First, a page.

Wellesley School Committee meetings took on a familiar feel over the past few months, beginning with a parade of second grade parents urging public school officials to get their “young learners” back in the classroom. The hybrid model of in-person and remote online learning that Wellesley has adopted this year hasn’t been cutting it for those kids, parents argued.
Callers, limited to three minutes apiece for a total of 15 minutes among them, stuck to their talking points, an art form taken to high levels over and over again in town in recent months, from the Hardy-Update Elementary School debate to the banning of new fur sales.
The parents of second graders consistently thanked the school officials for their hard work during the COVID-19 pandemic, with some noting that they chose to stick with WPS instead of putting their kids in private schools. They also pressed the School Committee and School Department to think creatively, raised questions about money and other resources, and faithfully cited the latest stats and guidance from the state, Centers for Disease Control, and other authorities, frequently noting that viral spread has been shown not to be great among kids. Parents of children at Schofield Elementary School accounted for the bulk of callers, referencing their second graders’ larger than average class sizes that have left teachers doing their best but resulted in 7-year-olds flailing in between independent study and various breaks.
Wendy Scarisbrick, a repeat caller, shared with us a letter signed by 170 Wellesley Public School parents and sent to school and other town officials. It read in part: “Current Second Graders lost 1/3 of their First-Grade year to the COVID-19 pandemic. They not only lost time in the classroom, but they were guinea pigs in remote learning during a time when young children are learning the basic educational tools (reading, writing and mathematics) that will drive their academic careers.”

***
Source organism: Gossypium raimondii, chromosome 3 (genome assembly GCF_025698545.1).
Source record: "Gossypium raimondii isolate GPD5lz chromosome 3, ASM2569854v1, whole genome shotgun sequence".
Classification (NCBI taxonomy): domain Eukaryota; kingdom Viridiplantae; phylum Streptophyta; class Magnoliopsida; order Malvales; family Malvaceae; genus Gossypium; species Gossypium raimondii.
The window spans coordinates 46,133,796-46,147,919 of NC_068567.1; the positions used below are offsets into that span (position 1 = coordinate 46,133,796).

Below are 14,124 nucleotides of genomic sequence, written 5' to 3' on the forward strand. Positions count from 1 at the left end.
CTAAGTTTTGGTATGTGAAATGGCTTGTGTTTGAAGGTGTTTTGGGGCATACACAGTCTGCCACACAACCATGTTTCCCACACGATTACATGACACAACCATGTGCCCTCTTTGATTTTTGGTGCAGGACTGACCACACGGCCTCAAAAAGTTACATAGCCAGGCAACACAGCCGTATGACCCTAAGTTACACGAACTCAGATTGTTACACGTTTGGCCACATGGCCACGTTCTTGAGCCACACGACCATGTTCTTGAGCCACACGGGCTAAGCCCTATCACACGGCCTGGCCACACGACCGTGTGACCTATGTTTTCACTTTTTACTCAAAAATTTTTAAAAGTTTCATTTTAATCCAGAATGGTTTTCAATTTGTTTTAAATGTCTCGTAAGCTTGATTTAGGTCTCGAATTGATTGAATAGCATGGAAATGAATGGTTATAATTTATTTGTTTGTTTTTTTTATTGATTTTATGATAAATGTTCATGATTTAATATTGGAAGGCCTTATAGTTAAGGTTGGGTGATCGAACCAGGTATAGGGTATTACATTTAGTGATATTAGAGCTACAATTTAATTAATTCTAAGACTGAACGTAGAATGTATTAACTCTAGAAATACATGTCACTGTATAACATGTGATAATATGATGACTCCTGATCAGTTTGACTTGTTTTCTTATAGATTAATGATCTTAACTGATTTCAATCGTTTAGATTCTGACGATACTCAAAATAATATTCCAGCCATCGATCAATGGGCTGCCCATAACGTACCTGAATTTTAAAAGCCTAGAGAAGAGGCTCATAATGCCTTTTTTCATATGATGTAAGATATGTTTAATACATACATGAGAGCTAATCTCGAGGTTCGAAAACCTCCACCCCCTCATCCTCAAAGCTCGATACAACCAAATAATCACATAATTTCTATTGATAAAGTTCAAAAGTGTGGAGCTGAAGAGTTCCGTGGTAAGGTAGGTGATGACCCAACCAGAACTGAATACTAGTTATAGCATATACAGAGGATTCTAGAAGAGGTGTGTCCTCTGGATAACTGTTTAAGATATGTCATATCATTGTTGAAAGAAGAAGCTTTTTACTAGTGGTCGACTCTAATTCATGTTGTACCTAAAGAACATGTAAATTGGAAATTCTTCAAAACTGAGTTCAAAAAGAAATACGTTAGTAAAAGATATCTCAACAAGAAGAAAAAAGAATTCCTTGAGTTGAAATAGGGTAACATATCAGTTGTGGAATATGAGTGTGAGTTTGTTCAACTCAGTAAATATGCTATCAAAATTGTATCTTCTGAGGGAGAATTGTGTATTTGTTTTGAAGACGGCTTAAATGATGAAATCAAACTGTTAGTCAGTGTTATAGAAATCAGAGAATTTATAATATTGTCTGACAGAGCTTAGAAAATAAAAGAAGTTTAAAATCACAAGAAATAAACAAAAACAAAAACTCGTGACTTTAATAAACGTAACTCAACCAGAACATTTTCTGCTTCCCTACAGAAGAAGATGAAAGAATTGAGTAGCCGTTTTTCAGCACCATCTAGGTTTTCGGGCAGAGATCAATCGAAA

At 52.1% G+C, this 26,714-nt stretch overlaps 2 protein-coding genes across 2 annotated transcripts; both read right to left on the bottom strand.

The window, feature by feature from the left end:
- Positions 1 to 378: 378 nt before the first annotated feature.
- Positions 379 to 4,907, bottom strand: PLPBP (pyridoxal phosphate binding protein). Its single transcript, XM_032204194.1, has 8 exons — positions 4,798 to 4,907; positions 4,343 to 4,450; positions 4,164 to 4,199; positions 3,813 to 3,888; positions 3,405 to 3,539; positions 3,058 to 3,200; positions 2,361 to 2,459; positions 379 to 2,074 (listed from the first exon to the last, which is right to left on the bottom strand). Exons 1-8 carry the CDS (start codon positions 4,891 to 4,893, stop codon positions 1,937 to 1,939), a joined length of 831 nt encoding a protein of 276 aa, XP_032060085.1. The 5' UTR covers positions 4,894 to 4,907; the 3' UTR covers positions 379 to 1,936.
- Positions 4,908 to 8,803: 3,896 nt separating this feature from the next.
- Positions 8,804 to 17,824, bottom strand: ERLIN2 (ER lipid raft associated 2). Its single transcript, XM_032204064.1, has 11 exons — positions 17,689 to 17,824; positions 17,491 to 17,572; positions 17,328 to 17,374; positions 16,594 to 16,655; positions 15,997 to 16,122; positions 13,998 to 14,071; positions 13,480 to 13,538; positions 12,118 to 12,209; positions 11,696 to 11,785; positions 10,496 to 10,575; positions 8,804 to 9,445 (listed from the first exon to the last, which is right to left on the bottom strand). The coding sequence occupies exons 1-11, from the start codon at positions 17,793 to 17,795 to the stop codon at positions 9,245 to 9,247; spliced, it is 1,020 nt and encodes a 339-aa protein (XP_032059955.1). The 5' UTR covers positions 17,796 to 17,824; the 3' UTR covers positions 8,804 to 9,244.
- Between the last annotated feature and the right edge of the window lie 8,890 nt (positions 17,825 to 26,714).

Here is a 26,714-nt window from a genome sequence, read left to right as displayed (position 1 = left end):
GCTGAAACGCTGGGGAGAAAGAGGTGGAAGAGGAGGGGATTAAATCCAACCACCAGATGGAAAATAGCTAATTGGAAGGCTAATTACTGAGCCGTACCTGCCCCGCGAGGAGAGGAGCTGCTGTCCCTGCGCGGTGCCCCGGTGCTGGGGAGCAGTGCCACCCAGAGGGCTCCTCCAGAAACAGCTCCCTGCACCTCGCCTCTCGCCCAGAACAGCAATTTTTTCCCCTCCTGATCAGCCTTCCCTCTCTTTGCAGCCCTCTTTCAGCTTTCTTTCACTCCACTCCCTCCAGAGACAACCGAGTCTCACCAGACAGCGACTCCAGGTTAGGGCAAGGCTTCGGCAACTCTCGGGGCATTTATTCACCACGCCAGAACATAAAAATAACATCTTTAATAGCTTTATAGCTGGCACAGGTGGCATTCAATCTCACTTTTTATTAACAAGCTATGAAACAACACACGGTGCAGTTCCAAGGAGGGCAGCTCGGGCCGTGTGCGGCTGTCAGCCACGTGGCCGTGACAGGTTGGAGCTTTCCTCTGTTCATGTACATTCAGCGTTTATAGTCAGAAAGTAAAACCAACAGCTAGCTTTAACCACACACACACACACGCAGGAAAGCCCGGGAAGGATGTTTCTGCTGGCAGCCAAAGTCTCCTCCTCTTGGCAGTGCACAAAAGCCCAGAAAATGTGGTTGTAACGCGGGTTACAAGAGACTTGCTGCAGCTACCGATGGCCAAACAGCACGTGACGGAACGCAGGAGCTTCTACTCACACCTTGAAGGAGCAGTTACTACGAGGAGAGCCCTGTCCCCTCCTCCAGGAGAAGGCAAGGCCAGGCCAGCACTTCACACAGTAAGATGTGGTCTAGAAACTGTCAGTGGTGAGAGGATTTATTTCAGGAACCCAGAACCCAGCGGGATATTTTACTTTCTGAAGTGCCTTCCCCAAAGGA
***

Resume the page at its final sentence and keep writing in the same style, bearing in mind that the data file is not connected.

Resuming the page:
School officials, no slouches when it comes to sticking to talking points themselves, took in the impassioned pleas. But under School Committee rules, no back-and-forth is allowed during the citizen speak portion of meetings. School Committee and WPS officials, however, have referenced the plight of second graders and their parents and guardians later on during meetings. Board members have mentioned hearing such concerns as well during recent PTO meetings.
Of course as it turns out, WPS officials have been working behind the scenes to try to make happen what parents were asking for.
This past Tuesday’s School Committee meeting featured a big giveaway in the form of special guest appearances on the video conference call by principals from across the school system. Then about 28 minutes into the meeting, Supt. Dr. David Lussier did the big reveal—”a piece I’ve been looking forward to”—about second graders in fact being welcomed back to in-person learning four days a week starting on Dec. 7.
“A key part of our reopening plan since the summer has been to prioritize the return for certainly as many students as we can but to have a priority list, and of course our youngest learners have been high on that list,” Lussier said. “In fact we were so delighted when we opened in person to include our pre-K, Ks, and 1s in that particular model. Grade 2 proved to be far more complicated.”
Space, staffing, transportation, and other operational elements across all seven elementary schools were challenges, Lussier said. He acknowledged there weren’t always clear sight lines into this process for the public.
In his excitement in disclosing this development, Lussier at one point misspoke to reference fourth graders instead of second graders, though was quickly corrected by his colleagues.
But soon enough, don’t be surprised if the parents of those fourth graders, plus those with third graders, start filling the citizen speak void at the start of School Committee meetings making their coordinated pitches…
Wellesley High will be a busy place on Sunday
Lussier also gave an update during the School Committee meeting on Wellesley High School, which has temporarily gone all remote due to a COVID-19 cluster.
Baseline testing for students and staff will be conducted over the weekend, with hopes tests can be turned around on Monday, Nov. 30, a professional day for teachers and a day off for students. If all goes well, that could set up a return to in-person classes next week.